Sidney marketing levy goes to business vote

Proposed business improvement area in Sidney's downtown set to face the alternate approvals process in the new year.

Commercial property owners in Sidney are one step closer to participating in a new business improvement area (BIA) after council on Monday unanimously set into motion an alternate approvals process.

Under this process, expected to be sent out to owners of class five and six commercial properties in downtown Sidney by late January, owners would have 30 days to register their opposition to a BIA in writing to the Town of Sidney. Chief administrative officer Randy Humble says for the BIA to fail, there would have to be a clear majority (just over 50 per cent) of property owners who oppose it.

Those owners, as well, would have to represent more than 50 per cent of the value of commercial properties within the proposed BIA boundary. A lack of any one of these goalposts by the time the 30-day notice period ends, would mean the BIA would pass.

The alternate approvals process (AAP) is controversial — a fact not lost on town council.

In a prepared speech, Councillor Mervyn Lougher-Goodey said his only concern with the BIA proposal was with how it was seeking to be implemented.

“I have heard it is unfair and undemocratic from some of the business owners,” he stated. “It’s also highly improbable that the BIA will fail under this process.”

That, he said, raises issues of fairness in his mind. It wasn’t enough, however, to keep him from voting in favour of a BIA bylaw. Lougher-Goodey said while he has reservations with the AAP, a majority of business owners appear to support the BIA plan — a fact he cannot ignore.

“Since there is a lack of support for (other options), I have to support (this option).”

Mayor Larry Cross said there are threats to Sidney’s economic well-being — from Victoria-area shopping centres to proposed new commercial developments closer to home.

“Those represent big risks to our town,” he said, “especially in this economy, both provincially and nationally.”

Coun. Marilyn Loveless and Melissa Hailey both said council’s only concern was the use of the AAP, not the effort put into the BIA proposal.

“Now, all business organizations have to somehow unify,” Loveless said. “Using this process to create a single voice is the right thing to do in Sidney.”

Coun. Tim Chad added similar debates over BIAs have happened in town for years and finds this effort positive and the best way to stave off the economic doldrums.

“Councillors are short-term caretakers of the town,” added Coun. Steve Price. “We make these kinds of decisions every day and it’s no small task to find the balance for the community.”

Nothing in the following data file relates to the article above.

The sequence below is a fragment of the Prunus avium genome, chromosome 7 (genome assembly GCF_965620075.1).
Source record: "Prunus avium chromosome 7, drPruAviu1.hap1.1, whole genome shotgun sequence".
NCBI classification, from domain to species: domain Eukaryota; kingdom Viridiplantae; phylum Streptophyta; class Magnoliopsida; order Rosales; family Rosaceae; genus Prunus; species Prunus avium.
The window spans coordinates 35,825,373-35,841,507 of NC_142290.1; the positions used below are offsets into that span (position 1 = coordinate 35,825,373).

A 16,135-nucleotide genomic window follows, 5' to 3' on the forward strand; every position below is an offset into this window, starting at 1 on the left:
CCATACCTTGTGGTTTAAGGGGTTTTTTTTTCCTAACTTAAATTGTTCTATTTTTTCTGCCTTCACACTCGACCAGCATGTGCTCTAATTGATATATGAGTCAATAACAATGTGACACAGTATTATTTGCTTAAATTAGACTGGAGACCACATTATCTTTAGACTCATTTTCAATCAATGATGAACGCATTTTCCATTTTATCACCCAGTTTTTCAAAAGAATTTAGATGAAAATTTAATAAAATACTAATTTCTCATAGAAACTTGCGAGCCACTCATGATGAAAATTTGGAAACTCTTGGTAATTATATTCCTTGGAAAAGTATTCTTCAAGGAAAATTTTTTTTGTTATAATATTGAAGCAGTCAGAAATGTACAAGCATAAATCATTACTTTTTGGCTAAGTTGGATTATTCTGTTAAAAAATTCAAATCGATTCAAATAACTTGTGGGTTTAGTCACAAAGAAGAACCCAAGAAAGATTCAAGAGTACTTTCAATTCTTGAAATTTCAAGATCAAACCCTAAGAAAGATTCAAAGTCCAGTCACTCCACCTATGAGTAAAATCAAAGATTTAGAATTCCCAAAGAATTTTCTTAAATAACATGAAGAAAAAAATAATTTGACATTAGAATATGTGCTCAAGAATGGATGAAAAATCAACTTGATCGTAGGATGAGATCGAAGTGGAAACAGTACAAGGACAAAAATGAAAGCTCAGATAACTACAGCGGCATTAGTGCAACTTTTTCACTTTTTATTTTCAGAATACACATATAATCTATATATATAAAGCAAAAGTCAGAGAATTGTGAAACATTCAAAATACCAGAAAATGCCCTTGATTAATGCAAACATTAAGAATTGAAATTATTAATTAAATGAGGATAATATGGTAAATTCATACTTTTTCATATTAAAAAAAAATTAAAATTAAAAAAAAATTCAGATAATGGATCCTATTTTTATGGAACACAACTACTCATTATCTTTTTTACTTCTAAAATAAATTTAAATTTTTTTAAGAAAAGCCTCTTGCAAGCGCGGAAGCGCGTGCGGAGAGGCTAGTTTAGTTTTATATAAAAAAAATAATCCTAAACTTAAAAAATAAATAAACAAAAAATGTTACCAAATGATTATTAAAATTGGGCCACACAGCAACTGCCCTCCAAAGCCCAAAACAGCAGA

Price said that in the end, it will fall to business owners to have the final say on the BIA.

Developed by the Sidney Business Development Group, the proposed BIA would place a levy on some 300 downtown businesses over a period of five years. Raising an estimated $250,000 in its first year, the BIA’s members (all downtown business owners) would use it to better market the area to customers.

Just Posted

Free firework safety courses coming to the West Shore right before Halloween

No permit? You could be fined anywhere between $100 and $10,000

Persons Day to be marked with literary readings in Sidney

Peninsula authors to read from their new books relating to women and courageous journeys, Oct. 18

Vendors open doors to new futures at Black Press Extreme Education & Career Fair

More tham two dozen employers, educators signed on for Victoria event

Fairfield-Gonzales residents aim to establish senior care phone line

The Fairfield-Gonzales Village would allow seniors living alone to have a direct line to resources

Antimatter 2019: The best in experimental media art comes to Victoria

22nd annual festival of film, performance art and more biggest ever – 120 artists, 30 countries

VIDEO: Greater Victoria, here’s the news you missed this weekend

Dog killed in alleged hit and run, Goodlife Marathon takes over city and more

‘Save the kids!’ Dorian survivor tells the harrowing story of his Canadian wife’s death

Family held a funeral and placed Alishia Liolli’s remains in a niche at a cemetery in Windsor, Ont.

Okanagan woman, 91, votes at advance polls despite broken hip, shoulder and wrist

Angela Maynard has voted in almost every election during her lifetime

Heiltsuk Nation open first Big House in 120 years in northern B.C.

Opening means the community now has an appropriate space for spiritual and ceremonial events

Singh says NDP would form coalition with the Liberals to stop Tories

Singh was in a Liberal-held riding Sunday afternoon in Surrey where he was pressed about his post-election intentions

‘My heart goes out to the mother’: B.C. dad reacts to stabbing death of Ontario boy

Carson Crimeni, who was also 14, was bullied relentlessly, his dad says

The one with the ‘Friends’ photoshoot: Kelowna group recreates TV show intro

A friend’s departure prompted them to create something that really says, “I’ll be there for you”

Canadian Snowbirds plane crashes before air show in Atlanta

Pilot lands safely after ejecting from jet

Share crash data, private insurers tell David Eby, ICBC

B.C. monopoly makes drivers retrieve their own records

Most Read